I was a cute geek. I fell in love with anyone that let me stroke their hair. I could sit for hours in the cinema, just breathing in patchouli oil and waiting for a chance to brush my hand against theirs.
Allowing me a tiny amount of physical intimacy sent me into a love-spin.
My mind was fried by conflicting pressure from peers and older brothers.
“Have you done this? Have you done that? Has she let you …….. ?”
It was as if it was a competition and the girl was just an object to be conquered, a series of challenges. If I didn’t complete them, I was obviously gay. I didn’t want to be part of this.
I just wanted to feel close to another human and make a connection. I could snog for hours on end, and I loved just touching and talking. I could become obsessed with smooth skin that felt like velvet.
Marrying Too Young
I was obsessed with physical intimacy to the exclusion of all else. The first time I met a woman and clicked physically, I thought this was true love. I had to marry her.
The marriage was doomed and lasted four years. I had no idea how to have a rounded intimate relationship. I was not even remotely emotionally literate. We had very little in common on an intellectual level and rarely knew what to say to each other.
Spiritually we were both lost causes, blindly flailing about in life, trying to make sense of all the conflicting messages, and having no idea who we authentically were.
Separating Intimacy from Love
Many years have passed, and I have been married to my second wife for 37 years. We are intimate with each other on all four levels (physical, mental, emotional, spiritual), and it all fluctuates wildly.
I have noticed that whenever I gain any level of intimacy with another, I get very confused. Particularly as a musician, this becomes a problem. Improvising music with someone is a very intimate act. I can enter into the zone with someone, and it is almost as if we are one. There is no separation between us. This is a sort of spiritual intimacy.
On several occasions, I have got swept up in this as if I was in love. I have not had the conceptual framework for separating these things. I seem to have no holistic understanding that I can be intimate intellectually, emotionally, or spiritually with someone. Physical intimacy does not have to be a part of that.
It is only very recently, in the context of a therapy group, that I have realised that I can be intimate with many people in many ways. I have learnt to separate it out and value it just as it is.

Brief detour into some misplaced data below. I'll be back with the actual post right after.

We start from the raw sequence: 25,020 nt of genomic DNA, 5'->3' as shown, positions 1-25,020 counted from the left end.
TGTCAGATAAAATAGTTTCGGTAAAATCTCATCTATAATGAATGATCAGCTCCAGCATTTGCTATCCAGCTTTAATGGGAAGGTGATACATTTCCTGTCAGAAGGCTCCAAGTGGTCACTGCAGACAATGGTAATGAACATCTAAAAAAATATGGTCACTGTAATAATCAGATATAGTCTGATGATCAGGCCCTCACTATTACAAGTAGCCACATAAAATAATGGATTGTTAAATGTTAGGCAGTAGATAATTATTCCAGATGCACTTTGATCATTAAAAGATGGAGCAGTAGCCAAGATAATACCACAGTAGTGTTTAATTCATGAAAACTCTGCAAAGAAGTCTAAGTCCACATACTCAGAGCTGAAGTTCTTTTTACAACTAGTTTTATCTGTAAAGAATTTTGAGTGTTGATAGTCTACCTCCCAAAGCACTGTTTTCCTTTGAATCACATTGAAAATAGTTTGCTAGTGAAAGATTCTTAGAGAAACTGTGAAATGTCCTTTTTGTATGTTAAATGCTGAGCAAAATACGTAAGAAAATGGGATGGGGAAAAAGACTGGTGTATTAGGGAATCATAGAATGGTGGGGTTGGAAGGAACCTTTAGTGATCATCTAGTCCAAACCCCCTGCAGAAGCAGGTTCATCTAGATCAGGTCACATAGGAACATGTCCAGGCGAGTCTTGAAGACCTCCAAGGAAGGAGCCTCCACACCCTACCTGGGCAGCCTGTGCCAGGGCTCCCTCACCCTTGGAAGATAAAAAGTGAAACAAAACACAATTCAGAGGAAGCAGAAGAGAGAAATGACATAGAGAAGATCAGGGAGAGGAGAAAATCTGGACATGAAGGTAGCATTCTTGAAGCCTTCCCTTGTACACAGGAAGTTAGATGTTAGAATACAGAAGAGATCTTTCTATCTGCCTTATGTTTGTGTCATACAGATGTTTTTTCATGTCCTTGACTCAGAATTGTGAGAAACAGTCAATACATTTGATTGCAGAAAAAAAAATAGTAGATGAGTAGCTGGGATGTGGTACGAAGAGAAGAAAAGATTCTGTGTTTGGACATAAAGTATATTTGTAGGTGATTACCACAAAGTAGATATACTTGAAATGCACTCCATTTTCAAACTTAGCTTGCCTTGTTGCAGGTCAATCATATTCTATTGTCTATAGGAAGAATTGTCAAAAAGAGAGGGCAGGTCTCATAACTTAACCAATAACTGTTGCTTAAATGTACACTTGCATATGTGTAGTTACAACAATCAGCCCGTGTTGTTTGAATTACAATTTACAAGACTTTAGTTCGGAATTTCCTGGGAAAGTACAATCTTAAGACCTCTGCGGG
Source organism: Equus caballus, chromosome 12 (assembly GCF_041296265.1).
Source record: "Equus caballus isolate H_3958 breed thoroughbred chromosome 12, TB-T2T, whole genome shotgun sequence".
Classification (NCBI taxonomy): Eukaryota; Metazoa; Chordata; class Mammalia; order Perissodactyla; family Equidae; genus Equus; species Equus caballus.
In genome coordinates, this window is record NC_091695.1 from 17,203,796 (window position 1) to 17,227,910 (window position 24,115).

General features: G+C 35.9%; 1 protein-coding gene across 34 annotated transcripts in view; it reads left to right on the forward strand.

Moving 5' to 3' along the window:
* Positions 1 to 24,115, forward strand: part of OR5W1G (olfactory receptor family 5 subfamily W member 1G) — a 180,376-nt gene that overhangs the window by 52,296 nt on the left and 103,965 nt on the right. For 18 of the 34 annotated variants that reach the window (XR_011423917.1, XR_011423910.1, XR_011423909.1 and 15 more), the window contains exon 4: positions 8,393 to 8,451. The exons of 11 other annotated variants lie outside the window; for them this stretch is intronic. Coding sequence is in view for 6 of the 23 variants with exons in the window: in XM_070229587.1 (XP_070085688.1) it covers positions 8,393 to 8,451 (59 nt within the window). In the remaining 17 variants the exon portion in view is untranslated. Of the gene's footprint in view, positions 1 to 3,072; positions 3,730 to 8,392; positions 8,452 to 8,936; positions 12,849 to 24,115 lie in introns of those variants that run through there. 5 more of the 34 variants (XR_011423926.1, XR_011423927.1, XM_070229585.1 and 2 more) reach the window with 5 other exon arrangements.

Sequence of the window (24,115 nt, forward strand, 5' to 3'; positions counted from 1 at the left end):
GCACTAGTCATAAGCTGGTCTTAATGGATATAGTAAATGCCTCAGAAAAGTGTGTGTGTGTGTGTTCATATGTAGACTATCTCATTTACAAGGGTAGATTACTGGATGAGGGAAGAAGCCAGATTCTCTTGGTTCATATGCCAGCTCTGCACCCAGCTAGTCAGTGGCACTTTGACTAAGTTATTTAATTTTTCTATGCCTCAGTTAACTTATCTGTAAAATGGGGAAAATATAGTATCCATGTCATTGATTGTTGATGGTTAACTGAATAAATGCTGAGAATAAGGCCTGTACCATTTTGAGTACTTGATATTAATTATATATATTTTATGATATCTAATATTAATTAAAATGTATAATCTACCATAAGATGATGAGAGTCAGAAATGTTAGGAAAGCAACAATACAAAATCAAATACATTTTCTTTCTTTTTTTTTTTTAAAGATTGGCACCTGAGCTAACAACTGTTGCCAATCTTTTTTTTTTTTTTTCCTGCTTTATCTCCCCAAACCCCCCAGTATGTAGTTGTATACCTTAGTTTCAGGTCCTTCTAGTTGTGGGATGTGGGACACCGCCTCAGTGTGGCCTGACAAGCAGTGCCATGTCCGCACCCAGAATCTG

The Paradox of Intimacy
I have been afraid of intimacy on any of the four levels. I collapsed them all together, so obviously, if I am intimate emotionally with someone, then all the other three must follow, and that can’t work, so I must avoid any kind of intimacy at all costs.
If I allow myself to be intimate with anyone, all my relationships will collapse, and I will be alone.
I have felt so alone avoiding intimacy so I won’t feel alone.
The Freedom of Intimacy
Training to be a counsellor has brought me the freedom I have sought. The Counsellor/Client relationship is about as intimate as you can be. The work depends on it.
The work also depends on the boundaries around it. I will choose to be intimate with you for one hour a week. That’s it—no vagueness around the edges. You will learn to be intimate, and I will learn to be intimate, and then we will walk away from each other and go about our daily tasks. Both of us can bring more intimacy into our lives through this process.
I am really learning to be intimate with myself, as intimacy with another depends on that.
I am becoming intimate with my body. Sensing what it is trying to tell me, learning to listen to all the emotions it has stored up for so many years. Intimate with my emotions, learning they are coded messages from the past, not prescriptions for the future. Learning intimacy with my mind, noting the patterns of thought that automatically click into place and what triggers them.
All this opens up the space for intimacy with my soul. What gives my life purpose and meaning? Can I learn to hear that voice above all the others?
I’ll be sure to post updates on this journey.